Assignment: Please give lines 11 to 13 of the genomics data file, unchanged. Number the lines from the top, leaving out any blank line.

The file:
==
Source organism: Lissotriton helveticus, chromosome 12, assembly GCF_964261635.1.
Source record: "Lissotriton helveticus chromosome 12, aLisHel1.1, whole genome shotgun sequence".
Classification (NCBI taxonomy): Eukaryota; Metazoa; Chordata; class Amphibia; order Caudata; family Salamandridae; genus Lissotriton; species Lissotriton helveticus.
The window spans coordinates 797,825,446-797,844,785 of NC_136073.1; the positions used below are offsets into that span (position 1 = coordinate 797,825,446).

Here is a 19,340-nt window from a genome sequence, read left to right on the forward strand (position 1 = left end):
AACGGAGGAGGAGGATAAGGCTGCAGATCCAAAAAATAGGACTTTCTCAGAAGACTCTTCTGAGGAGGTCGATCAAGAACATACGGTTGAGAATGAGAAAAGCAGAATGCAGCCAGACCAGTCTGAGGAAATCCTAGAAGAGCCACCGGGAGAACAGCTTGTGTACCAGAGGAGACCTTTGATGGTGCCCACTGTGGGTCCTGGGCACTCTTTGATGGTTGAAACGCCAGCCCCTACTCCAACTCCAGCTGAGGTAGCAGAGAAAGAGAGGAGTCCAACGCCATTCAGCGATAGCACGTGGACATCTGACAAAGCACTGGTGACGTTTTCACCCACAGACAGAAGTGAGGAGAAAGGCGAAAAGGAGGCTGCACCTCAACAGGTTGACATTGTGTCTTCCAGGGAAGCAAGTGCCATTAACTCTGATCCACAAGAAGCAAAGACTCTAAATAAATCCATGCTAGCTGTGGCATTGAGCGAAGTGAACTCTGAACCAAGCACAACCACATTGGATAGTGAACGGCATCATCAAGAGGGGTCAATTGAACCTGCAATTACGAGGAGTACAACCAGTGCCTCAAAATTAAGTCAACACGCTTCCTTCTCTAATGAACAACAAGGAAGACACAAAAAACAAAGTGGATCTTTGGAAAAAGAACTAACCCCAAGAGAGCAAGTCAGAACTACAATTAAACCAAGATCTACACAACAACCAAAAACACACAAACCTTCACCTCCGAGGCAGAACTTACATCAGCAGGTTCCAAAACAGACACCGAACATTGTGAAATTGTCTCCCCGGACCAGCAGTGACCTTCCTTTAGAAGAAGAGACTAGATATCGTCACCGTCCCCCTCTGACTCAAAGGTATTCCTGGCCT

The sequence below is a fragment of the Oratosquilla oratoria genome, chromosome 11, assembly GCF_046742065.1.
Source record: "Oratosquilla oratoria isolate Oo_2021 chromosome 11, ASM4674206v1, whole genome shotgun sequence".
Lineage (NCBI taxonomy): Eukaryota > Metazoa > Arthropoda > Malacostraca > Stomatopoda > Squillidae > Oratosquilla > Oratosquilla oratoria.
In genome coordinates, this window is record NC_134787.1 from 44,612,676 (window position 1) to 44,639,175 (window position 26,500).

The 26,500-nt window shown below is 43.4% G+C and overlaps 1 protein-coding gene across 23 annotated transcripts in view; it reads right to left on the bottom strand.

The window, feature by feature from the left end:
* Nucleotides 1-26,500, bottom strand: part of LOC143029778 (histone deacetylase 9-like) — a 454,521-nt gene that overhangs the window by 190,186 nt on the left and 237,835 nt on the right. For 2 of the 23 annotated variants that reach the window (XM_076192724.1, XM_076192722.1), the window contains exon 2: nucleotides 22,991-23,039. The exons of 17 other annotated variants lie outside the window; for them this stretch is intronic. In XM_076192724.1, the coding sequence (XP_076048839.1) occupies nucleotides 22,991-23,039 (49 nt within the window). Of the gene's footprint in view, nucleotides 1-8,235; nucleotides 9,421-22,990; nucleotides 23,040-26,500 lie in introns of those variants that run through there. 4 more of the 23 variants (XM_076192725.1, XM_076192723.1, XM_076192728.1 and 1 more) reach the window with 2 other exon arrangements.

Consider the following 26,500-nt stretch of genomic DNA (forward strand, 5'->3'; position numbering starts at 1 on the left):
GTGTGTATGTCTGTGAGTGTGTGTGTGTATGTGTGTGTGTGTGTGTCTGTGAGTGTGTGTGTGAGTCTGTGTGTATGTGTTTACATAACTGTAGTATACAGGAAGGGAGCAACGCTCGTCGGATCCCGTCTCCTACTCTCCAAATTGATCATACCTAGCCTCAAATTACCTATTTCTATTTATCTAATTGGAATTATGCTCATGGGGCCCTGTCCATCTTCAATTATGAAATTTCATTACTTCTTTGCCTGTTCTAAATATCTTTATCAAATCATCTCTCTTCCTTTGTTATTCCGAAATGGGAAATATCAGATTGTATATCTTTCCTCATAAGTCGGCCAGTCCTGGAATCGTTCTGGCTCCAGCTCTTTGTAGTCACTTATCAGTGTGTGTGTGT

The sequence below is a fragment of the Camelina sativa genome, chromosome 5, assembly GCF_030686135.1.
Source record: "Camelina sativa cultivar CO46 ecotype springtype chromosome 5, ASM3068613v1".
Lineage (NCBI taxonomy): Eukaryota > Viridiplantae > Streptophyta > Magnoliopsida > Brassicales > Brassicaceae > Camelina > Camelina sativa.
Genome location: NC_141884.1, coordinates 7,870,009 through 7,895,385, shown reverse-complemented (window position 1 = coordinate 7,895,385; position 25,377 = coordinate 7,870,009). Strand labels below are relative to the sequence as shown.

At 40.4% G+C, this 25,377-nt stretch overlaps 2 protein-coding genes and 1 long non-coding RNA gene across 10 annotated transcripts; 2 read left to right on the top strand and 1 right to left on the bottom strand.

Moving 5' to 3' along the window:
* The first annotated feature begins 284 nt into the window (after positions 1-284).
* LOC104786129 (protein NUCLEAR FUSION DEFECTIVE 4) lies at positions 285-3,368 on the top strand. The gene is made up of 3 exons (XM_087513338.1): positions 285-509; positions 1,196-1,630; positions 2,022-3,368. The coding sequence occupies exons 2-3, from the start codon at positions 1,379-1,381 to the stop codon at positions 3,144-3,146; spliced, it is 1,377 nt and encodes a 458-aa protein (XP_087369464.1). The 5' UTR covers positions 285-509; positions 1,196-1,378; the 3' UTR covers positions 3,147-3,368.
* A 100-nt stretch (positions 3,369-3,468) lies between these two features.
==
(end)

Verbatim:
The 26,500-nt window shown below is 43.4% G+C and overlaps 1 protein-coding gene across 23 annotated transcripts in view; it reads right to left on the bottom strand.

The window, feature by feature from the left end:
* Nucleotides 1-26,500, bottom strand: part of LOC143029778 (histone deacetylase 9-like) — a 454,521-nt gene that overhangs the window by 190,186 nt on the left and 237,835 nt on the right. For 2 of the 23 annotated variants that reach the window (XM_076192724.1, XM_076192722.1), the window contains exon 2: nucleotides 22,991-23,039. The exons of 17 other annotated variants lie outside the window; for them this stretch is intronic. In XM_076192724.1, the coding sequence (XP_076048839.1) occupies nucleotides 22,991-23,039 (49 nt within the window). Of the gene's footprint in view, nucleotides 1-8,235; nucleotides 9,421-22,990; nucleotides 23,040-26,500 lie in introns of those variants that run through there. 4 more of the 23 variants (XM_076192725.1, XM_076192723.1, XM_076192728.1 and 1 more) reach the window with 2 other exon arrangements.